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ArQule Inc. (NASDAQ:ARQL)

Q1 2008 Earnings Call

May 12, 2008 9:00 am ET

Executives

William Boni - VP of IR

Peter Lawrence - President and COO

Rob Weiskopf - VP of Finance

Analysts

Han Li - Stanford Group

Lynn - Rodman & Renshaw

George Zavoico - Cantor Fitzgerald

Howard Liang - Leerink Swann

Ren Benjamin - Rodman & Renshaw

Mark Monane - Needham and Company

Operator

Good day, ladies and gentlemen, and welcome to the ArQule First Quarter 2008 Earnings Call. My name is Silvana and I'll be your coordinator for today. At this time all participants are in a listen-only mode. We will be facilitating a question-and-answer session towards the end of this conference. (Operator Instructions). As a reminder this conference is being recorded for replay purposes.

I would now like to turn the presentation over to your host for today's call, Mr. William Boni, VP of Investor Relations. You may proceed.

William Boni

Good morning, everyone. Welcome to the ArQule investor conference call, reviewing operational and financial results for the first quarter of fiscal year 2008. This is Bill Boni, and I'm the Vice President of Investor Relations and Corporate Communications of the Company.

Leading the call today will be Peter Lawrence, President and Chief Operating Officer of ArQule, who will update you on operational progress that took place during the past quarter. Rob Weiskopf, Vice President of Finance, will then provide a financial review of the quarter.

This morning we issued a press release that reported results for the fiscal quarter ended March 31, 2008. This release is available on our website at www.arqule.com.

Before we begin, please note that we will be making forward-looking statements as defined in the Private Securities Litigation Act of 1995. Actual results may differ materially from those projected in the forward-looking statements due to numerous risks and uncertainties that exist in ArQule's operations, development efforts and the business environment; including those factors discussed in our press release announcing this call; and posted on our website, as well as in our reports on Forms 10-Q and 10-K; and subsequent documents filed with the Securities and Exchange Commission. The forward-looking statements contained in this call represent the judgment of ArQule as of today.

ArQule disclaims any intent or obligation to update any forward-looking statements except to the extent required by law.

I would now like to turn the call over to Peter Lawrence.

Peter Lawrence

Thanks, Bill. Good morning, everybody. I'm pleased to report on ArQule's first quarter, highlighted by continuing progress in the development of ArQule 197, our selective small molecule inhibitor of the c-Met receptor tyrosine kinase. In March, we initiated patient dosing in Phase I, II clinical trial program with ArQule 197, which was administered in combination with erlotinib and to patients with advanced non-small cell lung cancer.

This program consists of two trials. The first is Phase I trial, in which investigators will determine the safety, tolerability and a recommended Phase II dose of ArQule 197 administered, in combination with erlotinib and inhibitor of the EGFR tyrosine kinase. Depending the completion of Phase I, we plan to initiate a Phase II multi-center, placebo controlled and randomized trial, comparing ArQule 197 plus erlotinib against placebo plus erlotinib.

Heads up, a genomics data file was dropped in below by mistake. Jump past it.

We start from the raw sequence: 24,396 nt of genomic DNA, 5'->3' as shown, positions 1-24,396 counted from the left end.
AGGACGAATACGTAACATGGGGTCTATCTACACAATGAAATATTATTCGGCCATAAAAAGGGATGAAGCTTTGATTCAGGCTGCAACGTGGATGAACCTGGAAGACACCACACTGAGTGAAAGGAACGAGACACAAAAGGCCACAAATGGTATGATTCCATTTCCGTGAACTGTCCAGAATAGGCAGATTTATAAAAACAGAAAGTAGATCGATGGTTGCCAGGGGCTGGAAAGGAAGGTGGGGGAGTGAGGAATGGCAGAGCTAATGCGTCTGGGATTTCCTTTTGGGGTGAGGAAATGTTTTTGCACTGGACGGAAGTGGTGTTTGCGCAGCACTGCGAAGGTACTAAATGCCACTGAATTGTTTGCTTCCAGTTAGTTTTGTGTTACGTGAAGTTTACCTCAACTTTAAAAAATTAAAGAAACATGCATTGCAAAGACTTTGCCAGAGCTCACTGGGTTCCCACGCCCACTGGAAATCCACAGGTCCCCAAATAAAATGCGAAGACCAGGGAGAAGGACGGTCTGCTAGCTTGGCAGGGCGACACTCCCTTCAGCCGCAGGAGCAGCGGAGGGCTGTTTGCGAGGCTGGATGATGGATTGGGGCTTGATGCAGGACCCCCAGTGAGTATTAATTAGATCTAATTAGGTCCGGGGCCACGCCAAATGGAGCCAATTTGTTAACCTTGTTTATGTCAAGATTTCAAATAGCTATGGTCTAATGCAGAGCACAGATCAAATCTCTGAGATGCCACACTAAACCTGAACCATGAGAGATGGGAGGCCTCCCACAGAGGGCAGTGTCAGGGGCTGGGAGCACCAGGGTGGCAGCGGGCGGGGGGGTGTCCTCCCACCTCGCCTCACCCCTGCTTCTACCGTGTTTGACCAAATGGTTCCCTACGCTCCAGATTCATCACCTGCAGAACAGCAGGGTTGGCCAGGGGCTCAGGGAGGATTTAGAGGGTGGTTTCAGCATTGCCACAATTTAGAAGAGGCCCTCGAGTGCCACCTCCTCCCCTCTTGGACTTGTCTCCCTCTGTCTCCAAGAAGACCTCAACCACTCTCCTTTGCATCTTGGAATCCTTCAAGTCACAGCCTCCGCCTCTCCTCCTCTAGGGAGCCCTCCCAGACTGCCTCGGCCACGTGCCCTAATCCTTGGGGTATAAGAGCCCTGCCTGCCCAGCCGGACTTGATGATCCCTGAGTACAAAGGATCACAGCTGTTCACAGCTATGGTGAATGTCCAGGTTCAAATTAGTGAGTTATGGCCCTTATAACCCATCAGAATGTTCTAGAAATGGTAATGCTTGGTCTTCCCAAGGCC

The oncology community has expressed a high level of interest in this particular indication. Scientific data has shown that the development of resistance in non-small cell lung cancer tumors to therapy with EGFR inhibitors such as erlotinib maybe linked to an increase in c-Met signaling. Overcoming such resistance has been a therapeutic challenge and we believe the inhibition of c-Met may offer a new strategy in treating these tumors and extending the lives of patients.

Non-small cell lung cancers are a third indication within our Phase II clinical program with ArQule 197 in addition to MiT-driven tumors and pancreatic cancer. Patients' enrollments in these trials are continuing. Additional Phase II indications under consideration include hormone resistant prostate cancer and gastric cancer.

We will move forward with decisions regarding the timing and protocols for these trials as the year progresses. The development of ARQ 197 into Asia is also progressing. During the quarter we received the $3 million milestone payment from our partner Kyowa Hakko, marking the initiation by the Kyowa of a Phase I dose-escalation trial with this compound. We enjoy a close working relationship with Kyowa. We are pleased with their progress and their commitment for the timely development of ARQ 197 in that part of the world.

We retain proprietary rights to ARQ 197 outside of Asia, and during 2008 we will continue to explore partnering opportunities in the rest of the world. Our objective with any such partnership would be to ensure the broadest possible development plan for our molecule while preserving our participation in development and commercialization, and to achieve appropriate economics where we continue to believe is a unique and exciting compound.

Moving to our E2F-1 program: As previously reported, we have discontinued development of ARQ 171, a second generation product in this program based on the completed analysis of QTC Prolongation Data. We're currently conducting GLP toxicology studies with ARQ 761, a new chemical entity that has become the next second generation product behind ARQ 501.